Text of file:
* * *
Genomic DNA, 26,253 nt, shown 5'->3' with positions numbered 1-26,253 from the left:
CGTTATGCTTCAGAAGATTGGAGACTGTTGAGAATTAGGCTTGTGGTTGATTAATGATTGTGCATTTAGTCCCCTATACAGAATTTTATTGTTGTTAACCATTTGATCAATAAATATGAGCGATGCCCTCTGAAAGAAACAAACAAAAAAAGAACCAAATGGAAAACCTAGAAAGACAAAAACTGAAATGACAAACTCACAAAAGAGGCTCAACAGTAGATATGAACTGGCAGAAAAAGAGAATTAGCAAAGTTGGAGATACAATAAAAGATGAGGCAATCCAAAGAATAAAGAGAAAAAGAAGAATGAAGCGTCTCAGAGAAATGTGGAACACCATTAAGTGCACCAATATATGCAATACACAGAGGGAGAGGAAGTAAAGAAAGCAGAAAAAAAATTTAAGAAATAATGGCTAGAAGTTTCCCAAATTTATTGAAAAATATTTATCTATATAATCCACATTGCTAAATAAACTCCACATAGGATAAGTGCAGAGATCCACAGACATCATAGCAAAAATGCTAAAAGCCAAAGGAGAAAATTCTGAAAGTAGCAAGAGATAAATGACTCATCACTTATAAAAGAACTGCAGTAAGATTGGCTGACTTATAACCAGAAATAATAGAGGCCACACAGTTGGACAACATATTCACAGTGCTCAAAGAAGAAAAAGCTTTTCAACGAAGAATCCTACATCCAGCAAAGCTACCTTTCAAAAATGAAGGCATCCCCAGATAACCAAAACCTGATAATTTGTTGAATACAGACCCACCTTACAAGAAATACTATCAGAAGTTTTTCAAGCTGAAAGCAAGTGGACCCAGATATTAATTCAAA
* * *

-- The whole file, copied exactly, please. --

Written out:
Genomic DNA, 26,253 nt, shown 5'->3' with positions numbered 1-26,253 from the left:
CGTTATGCTTCAGAAGATTGGAGACTGTTGAGAATTAGGCTTGTGGTTGATTAATGATTGTGCATTTAGTCCCCTATACAGAATTTTATTGTTGTTAACCATTTGATCAATAAATATGAGCGATGCCCTCTGAAAGAAACAAACAAAAAAAGAACCAAATGGAAAACCTAGAAAGACAAAAACTGAAATGACAAACTCACAAAAGAGGCTCAACAGTAGATATGAACTGGCAGAAAAAGAGAATTAGCAAAGTTGGAGATACAATAAAAGATGAGGCAATCCAAAGAATAAAGAGAAAAAGAAGAATGAAGCGTCTCAGAGAAATGTGGAACACCATTAAGTGCACCAATATATGCAATACACAGAGGGAGAGGAAGTAAAGAAAGCAGAAAAAAAATTTAAGAAATAATGGCTAGAAGTTTCCCAAATTTATTGAAAAATATTTATCTATATAATCCACATTGCTAAATAAACTCCACATAGGATAAGTGCAGAGATCCACAGACATCATAGCAAAAATGCTAAAAGCCAAAGGAGAAAATTCTGAAAGTAGCAAGAGATAAATGACTCATCACTTATAAAAGAACTGCAGTAAGATTGGCTGACTTATAACCAGAAATAATAGAGGCCACACAGTTGGACAACATATTCACAGTGCTCAAAGAAGAAAAAGCTTTTCAACGAAGAATCCTACATCCAGCAAAGCTACCTTTCAAAAATGAAGGCATCCCCAGATAACCAAAACCTGATAATTTGTTGAATACAGACCCACCTTACAAGAAATACTATCAGAAGTTTTTCAAGCTGAAAGCAAGTGGACCCAGATATTAATTCAAA